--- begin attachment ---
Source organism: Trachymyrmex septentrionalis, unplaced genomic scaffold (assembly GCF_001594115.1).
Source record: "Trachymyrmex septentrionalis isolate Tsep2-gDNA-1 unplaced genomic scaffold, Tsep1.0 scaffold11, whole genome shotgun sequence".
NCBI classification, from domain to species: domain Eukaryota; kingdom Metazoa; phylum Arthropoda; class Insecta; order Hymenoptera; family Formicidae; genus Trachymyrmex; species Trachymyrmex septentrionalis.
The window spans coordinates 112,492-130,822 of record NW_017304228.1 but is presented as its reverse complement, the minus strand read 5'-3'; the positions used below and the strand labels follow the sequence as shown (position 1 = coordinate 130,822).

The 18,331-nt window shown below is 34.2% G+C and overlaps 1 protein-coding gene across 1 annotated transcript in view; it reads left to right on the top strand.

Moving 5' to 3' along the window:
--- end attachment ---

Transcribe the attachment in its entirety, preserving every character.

Source organism: Trachymyrmex septentrionalis, unplaced genomic scaffold (assembly GCF_001594115.1).
Source record: "Trachymyrmex septentrionalis isolate Tsep2-gDNA-1 unplaced genomic scaffold, Tsep1.0 scaffold11, whole genome shotgun sequence".
NCBI classification, from domain to species: domain Eukaryota; kingdom Metazoa; phylum Arthropoda; class Insecta; order Hymenoptera; family Formicidae; genus Trachymyrmex; species Trachymyrmex septentrionalis.
The window spans coordinates 112,492-130,822 of record NW_017304228.1 but is presented as its reverse complement, the minus strand read 5'-3'; the positions used below and the strand labels follow the sequence as shown (position 1 = coordinate 130,822).

The 18,331-nt window shown below is 34.2% G+C and overlaps 1 protein-coding gene across 1 annotated transcript in view; it reads left to right on the top strand.

Moving 5' to 3' along the window: